Into October

With the passage of the autumnal equinox a week ago Tuesday, Fall is definitely in the air around here with the first rather cool mornings in awhile and just in time for the start of the  Albuquerque International Balloon Fiesta, our biggest annual event held every year since 1972. The golden chamisa and lavender asters are in nearly full bloom, the aspens up in the Sandias are putting on their fall show, and the cotttonwoods down by the river are just beginning to change. With my friend Norma still in town for a couple days after her weekend conference, we spent the time before autumn formally started first looking for birds around Corrales, and the next day almost a mile higher at 10,600+ feet walking through the clouds up at the Sandia Crest. Not nearly as birdy either place as our earlier visit to Capulin Springs last week, but a few other things, including several damselflies and dragonflies caught our attention in Corrales. A couple that I’ve see a few times before are the American Rubyspot

American Rubyspot (Hetaerina americana)

American Rubyspot (Hetaerina americana)

and Great Spreadwing.

Great Spreadwing (Archilestes grandis)

Great Spreadwing (Archilestes grandis)

New for me was the colorful and aptly named Painted Damsel,

Painted Damsel (Hesperagrion heterodoxum)

Painted Damsel (Hesperagrion heterodoxum)

which must have been at the peak of their season as we saw several of them, including this mating pair.

Painted Damsel (Hesperagrion heterodoxum)

Painted Damsel (Hesperagrion heterodoxum)

There were a few of the more common butterflies out that morning as well, including the tiny Dainty Sulphur

Dainty Sulphur (Nathalis iole)

Dainty Sulphur (Nathalis iole)

and the even tinier (North America’s smallest butterfly), Western Pygmy-Blue.

Western Pygmy-Blue (Brephidium exile)

Western Pygmy-Blue (Brephidium exile)

The next day up at Sandia Crest was interesting. Although it looked pretty clear from town that morning, by the time we got there patchy clouds filled the sky and enveloped us as we took the Crest Spur Trail from the Crest House to the Sandia Tram terminal and back on a 3-mile loop. A good hike with a geologist as it follows the Great Unconformity where the more recent limestone layer meets the ancient granite. A few good birds and nice walking through the changing aspens, but all the fog and clouds didn’t really lend itself to photos.

Two days later, the Audubon Thursday Birders headed up to the Randall Davey Audubon Center near Santa Fe for a good morning of birding and several species we don’t usually see here in Albuquerque. Somehow, I didn’t manage to get any decent pictures of any of the birds, but did get one of another new dragonfly,

Blue-eyed Darner [f] (Rhionaeschna multicolor)

Blue-eyed Darner [f] (Rhionaeschna multicolor)

and America’s most popular butterfly, the Monarch, which we only occasionally see passing through during their spring and fall migration.

Monarch (Danaus plexippus)

Monarch (Danaus plexippus)

Everyone in the group got to see a pair of Hoary Commas sitting in perfect light during the walk.  Noticing them first by that spectacular orange coloration on top,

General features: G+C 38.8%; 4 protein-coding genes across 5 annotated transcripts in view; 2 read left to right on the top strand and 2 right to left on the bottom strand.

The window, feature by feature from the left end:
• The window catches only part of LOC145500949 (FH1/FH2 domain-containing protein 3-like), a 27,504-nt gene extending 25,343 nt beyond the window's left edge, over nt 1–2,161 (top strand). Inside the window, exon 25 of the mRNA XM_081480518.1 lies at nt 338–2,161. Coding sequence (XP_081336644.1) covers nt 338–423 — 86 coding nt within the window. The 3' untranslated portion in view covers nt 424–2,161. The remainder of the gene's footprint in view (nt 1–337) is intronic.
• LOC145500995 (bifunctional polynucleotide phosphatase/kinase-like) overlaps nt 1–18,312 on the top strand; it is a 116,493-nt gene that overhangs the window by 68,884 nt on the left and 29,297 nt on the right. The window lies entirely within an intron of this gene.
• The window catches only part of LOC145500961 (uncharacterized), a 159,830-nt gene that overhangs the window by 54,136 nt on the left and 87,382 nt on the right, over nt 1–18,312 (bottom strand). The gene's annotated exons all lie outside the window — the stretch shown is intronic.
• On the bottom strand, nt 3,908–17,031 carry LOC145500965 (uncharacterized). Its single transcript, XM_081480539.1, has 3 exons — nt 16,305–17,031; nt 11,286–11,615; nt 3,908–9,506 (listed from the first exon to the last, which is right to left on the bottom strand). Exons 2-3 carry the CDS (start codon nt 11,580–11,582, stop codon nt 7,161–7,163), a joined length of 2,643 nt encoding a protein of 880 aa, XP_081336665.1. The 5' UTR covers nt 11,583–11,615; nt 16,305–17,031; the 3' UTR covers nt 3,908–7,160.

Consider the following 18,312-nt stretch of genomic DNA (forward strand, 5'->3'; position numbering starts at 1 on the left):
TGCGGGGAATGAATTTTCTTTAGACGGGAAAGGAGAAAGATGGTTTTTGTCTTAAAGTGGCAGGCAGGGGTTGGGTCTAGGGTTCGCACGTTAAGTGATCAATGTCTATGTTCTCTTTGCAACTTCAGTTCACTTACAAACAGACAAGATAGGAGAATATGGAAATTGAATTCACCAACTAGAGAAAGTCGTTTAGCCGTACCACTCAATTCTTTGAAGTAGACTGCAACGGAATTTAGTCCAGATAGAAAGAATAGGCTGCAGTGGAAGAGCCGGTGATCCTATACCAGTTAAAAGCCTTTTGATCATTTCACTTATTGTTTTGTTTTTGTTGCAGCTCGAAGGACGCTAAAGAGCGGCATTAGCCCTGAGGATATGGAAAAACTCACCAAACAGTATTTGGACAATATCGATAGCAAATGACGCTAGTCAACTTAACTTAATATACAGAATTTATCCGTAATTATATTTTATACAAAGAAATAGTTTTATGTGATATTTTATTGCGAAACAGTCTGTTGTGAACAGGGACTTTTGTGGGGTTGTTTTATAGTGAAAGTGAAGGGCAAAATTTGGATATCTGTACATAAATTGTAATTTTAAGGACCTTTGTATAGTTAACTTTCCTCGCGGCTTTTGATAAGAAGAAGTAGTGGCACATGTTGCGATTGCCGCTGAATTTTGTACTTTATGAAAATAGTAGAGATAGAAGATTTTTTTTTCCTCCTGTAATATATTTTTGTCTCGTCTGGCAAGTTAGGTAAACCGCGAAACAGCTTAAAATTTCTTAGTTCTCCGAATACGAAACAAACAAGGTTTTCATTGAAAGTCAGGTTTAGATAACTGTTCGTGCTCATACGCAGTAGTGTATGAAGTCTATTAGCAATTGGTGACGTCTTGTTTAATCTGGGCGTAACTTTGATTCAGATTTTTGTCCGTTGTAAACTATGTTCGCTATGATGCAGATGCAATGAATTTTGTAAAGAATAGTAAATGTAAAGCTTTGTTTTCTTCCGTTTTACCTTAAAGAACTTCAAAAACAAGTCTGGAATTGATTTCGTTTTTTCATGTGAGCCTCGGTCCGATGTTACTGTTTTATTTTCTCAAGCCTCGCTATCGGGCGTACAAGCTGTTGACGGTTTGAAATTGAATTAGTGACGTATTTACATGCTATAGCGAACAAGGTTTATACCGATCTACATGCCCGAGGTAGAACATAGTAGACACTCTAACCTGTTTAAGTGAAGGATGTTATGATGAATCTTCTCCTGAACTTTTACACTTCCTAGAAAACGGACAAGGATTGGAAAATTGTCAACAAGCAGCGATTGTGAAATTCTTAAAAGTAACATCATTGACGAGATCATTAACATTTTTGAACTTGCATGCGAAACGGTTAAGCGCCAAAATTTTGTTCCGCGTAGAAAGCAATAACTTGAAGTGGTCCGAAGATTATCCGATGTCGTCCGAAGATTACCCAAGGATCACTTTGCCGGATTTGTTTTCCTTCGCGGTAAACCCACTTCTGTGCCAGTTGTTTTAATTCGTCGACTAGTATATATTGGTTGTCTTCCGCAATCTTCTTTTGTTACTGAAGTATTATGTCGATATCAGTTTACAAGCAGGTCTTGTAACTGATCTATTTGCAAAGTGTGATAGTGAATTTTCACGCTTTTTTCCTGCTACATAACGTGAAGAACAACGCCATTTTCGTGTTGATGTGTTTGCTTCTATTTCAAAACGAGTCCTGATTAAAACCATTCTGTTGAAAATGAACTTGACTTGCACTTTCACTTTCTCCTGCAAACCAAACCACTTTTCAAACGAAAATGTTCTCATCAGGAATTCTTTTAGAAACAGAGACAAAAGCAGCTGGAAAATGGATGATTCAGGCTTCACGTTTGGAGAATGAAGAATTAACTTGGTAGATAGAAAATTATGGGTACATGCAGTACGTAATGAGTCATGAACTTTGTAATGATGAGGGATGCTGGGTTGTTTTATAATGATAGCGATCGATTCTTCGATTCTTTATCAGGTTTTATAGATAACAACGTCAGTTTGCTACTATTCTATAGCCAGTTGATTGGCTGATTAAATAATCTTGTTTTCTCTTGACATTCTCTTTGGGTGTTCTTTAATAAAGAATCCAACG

Hoary Comma (Polygonia gracilis)

Hoary Comma (Polygonia gracilis)

the butterflies cooperated nicely by closing up to show the cryptic underside with that trademark white ‘comma’ on the hindwing.

Hoary Comma ()

Hoary Comma (Polygonia gracilis)

Stopping by the Michael Emery Trailhead in the community of High Desert on Sunday unsuccessfully looking for the Cactus Wrens I’m told are in the area and for the White-lined Sphinx Moth caterpillars that were just everywhere up there about this time last year, a couple of cars had stopped right in the middle of the street with the people inside getting out to look at something before driving away. I headed over to see just what was up and got a good look at this guy making its way on its annual migration. Every now and then, you’ll come across large numbers of male tarantulas crossing the road in nearly single file on a similar pilgrimage, but this guy seemed to be on his own.

Tarantula

Tarantula

Another good Audubon Thursday Birder outing this week at Cochiti Lake, about halfway between Albuquerque and Santa Fe. While we’d pick up 40+ species during the day, about the only picture I got that was kind of fun was right after lunch when an Osprey appeared overhead before dropping down to grab its lunch and flying away with a good-sized fish.

Osprey

Osprey

Busy week around here taking care of a few things that have needed doing for some time and just haven’t gotten out as much as usual, and when I have managed to get out there haven’t been too many photo opportunities. Surely next week will provide some amazing sights – this is my favorite time of year around here!

 

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About joeschelling

Birding, butterflies, nature photography, and travel blog from right here in Albuquerque New Mexico.
This entry was posted in Birding, Butterfly, Dragonflies, Photographs. Bookmark the permalink.

2 Responses to Into October

  1. Such amazing diversity. Enjoyed!

  2. jnikiel says:

    Stunning photos, as always! Especially love the osprey – wow, what a shot. And in your previous blog you have my favorite bug, the calligraphy beetle! Love that thing.

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